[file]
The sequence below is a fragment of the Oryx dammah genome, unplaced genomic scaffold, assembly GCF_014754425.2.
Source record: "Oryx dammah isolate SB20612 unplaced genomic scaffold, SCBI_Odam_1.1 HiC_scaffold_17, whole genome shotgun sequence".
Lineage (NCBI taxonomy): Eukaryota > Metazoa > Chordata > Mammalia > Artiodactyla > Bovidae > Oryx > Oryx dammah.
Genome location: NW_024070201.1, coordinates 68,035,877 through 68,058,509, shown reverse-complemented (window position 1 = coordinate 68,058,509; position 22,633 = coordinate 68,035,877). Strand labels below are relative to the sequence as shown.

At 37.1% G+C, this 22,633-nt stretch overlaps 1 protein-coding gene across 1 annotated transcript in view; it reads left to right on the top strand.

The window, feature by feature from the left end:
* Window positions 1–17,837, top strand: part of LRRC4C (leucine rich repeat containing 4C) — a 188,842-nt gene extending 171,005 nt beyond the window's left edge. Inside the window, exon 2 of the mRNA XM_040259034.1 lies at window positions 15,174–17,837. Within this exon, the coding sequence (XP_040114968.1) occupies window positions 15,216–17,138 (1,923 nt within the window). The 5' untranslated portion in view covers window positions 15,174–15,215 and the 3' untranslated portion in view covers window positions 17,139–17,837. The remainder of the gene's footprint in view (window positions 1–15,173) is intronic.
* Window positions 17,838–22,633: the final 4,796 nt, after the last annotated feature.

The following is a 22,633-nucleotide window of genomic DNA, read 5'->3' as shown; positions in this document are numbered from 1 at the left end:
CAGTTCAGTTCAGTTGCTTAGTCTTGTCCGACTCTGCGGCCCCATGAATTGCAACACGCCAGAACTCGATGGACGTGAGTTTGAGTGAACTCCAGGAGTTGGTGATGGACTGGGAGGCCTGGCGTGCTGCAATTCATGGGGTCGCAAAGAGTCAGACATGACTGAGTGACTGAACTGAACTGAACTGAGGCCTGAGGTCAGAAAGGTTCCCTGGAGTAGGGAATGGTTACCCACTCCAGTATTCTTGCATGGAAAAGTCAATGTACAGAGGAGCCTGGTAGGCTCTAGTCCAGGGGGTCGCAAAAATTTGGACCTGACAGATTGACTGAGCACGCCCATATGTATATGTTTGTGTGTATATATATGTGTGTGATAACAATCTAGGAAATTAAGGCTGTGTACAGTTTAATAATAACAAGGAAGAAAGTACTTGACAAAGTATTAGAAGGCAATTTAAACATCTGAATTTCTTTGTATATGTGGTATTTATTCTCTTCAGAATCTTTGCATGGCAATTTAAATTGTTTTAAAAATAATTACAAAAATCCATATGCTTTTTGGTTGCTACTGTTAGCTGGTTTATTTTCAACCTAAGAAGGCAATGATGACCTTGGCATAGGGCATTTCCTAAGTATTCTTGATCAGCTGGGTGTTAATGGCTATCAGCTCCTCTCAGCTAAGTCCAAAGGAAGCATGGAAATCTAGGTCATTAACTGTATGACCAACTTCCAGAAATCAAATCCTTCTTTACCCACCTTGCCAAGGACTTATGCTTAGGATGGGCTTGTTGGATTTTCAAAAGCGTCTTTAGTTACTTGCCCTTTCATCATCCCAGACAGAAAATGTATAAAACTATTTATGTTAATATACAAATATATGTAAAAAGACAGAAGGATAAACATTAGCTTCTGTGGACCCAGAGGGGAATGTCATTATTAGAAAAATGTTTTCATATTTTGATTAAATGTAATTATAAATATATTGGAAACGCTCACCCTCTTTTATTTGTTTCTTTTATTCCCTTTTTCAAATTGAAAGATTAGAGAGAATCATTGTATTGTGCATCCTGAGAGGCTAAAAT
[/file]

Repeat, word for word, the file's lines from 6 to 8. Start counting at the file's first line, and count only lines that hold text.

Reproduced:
The window, feature by feature from the left end:
* Window positions 1–17,837, top strand: part of LRRC4C (leucine rich repeat containing 4C) — a 188,842-nt gene extending 171,005 nt beyond the window's left edge. Inside the window, exon 2 of the mRNA XM_040259034.1 lies at window positions 15,174–17,837. Within this exon, the coding sequence (XP_040114968.1) occupies window positions 15,216–17,138 (1,923 nt within the window). The 5' untranslated portion in view covers window positions 15,174–15,215 and the 3' untranslated portion in view covers window positions 17,139–17,837. The remainder of the gene's footprint in view (window positions 1–15,173) is intronic.
* Window positions 17,838–22,633: the final 4,796 nt, after the last annotated feature.